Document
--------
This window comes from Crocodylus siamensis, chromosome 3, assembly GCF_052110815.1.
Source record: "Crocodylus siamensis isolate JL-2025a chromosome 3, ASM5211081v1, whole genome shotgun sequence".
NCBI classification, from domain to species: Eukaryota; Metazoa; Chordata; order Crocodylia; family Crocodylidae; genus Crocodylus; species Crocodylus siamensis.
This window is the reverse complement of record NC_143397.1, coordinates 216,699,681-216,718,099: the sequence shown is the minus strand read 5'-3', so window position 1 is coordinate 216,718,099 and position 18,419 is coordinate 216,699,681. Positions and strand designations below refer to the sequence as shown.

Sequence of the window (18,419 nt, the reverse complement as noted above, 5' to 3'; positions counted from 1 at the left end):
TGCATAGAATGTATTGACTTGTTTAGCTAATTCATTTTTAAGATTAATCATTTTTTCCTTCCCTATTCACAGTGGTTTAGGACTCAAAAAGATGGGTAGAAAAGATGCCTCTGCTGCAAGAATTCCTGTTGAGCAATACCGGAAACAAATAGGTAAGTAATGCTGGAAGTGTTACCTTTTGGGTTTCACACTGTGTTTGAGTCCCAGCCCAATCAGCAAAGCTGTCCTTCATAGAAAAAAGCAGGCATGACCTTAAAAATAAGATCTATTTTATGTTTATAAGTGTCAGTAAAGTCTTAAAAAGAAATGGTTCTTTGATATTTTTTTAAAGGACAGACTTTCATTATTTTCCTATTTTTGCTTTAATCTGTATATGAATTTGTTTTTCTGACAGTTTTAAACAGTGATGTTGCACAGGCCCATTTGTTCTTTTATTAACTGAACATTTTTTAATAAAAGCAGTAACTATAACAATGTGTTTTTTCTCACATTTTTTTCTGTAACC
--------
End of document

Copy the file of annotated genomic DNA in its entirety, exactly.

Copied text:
This window comes from Crocodylus siamensis, chromosome 3, assembly GCF_052110815.1.
Source record: "Crocodylus siamensis isolate JL-2025a chromosome 3, ASM5211081v1, whole genome shotgun sequence".
NCBI classification, from domain to species: Eukaryota; Metazoa; Chordata; order Crocodylia; family Crocodylidae; genus Crocodylus; species Crocodylus siamensis.
This window is the reverse complement of record NC_143397.1, coordinates 216,699,681-216,718,099: the sequence shown is the minus strand read 5'-3', so window position 1 is coordinate 216,718,099 and position 18,419 is coordinate 216,699,681. Positions and strand designations below refer to the sequence as shown.

Sequence of the window (18,419 nt, the reverse complement as noted above, 5' to 3'; positions counted from 1 at the left end):
TGCATAGAATGTATTGACTTGTTTAGCTAATTCATTTTTAAGATTAATCATTTTTTCCTTCCCTATTCACAGTGGTTTAGGACTCAAAAAGATGGGTAGAAAAGATGCCTCTGCTGCAAGAATTCCTGTTGAGCAATACCGGAAACAAATAGGTAAGTAATGCTGGAAGTGTTACCTTTTGGGTTTCACACTGTGTTTGAGTCCCAGCCCAATCAGCAAAGCTGTCCTTCATAGAAAAAAGCAGGCATGACCTTAAAAATAAGATCTATTTTATGTTTATAAGTGTCAGTAAAGTCTTAAAAAGAAATGGTTCTTTGATATTTTTTTAAAGGACAGACTTTCATTATTTTCCTATTTTTGCTTTAATCTGTATATGAATTTGTTTTTCTGACAGTTTTAAACAGTGATGTTGCACAGGCCCATTTGTTCTTTTATTAACTGAACATTTTTTAATAAAAGCAGTAACTATAACAATGTGTTTTTTCTCACATTTTTTTCTGTAACC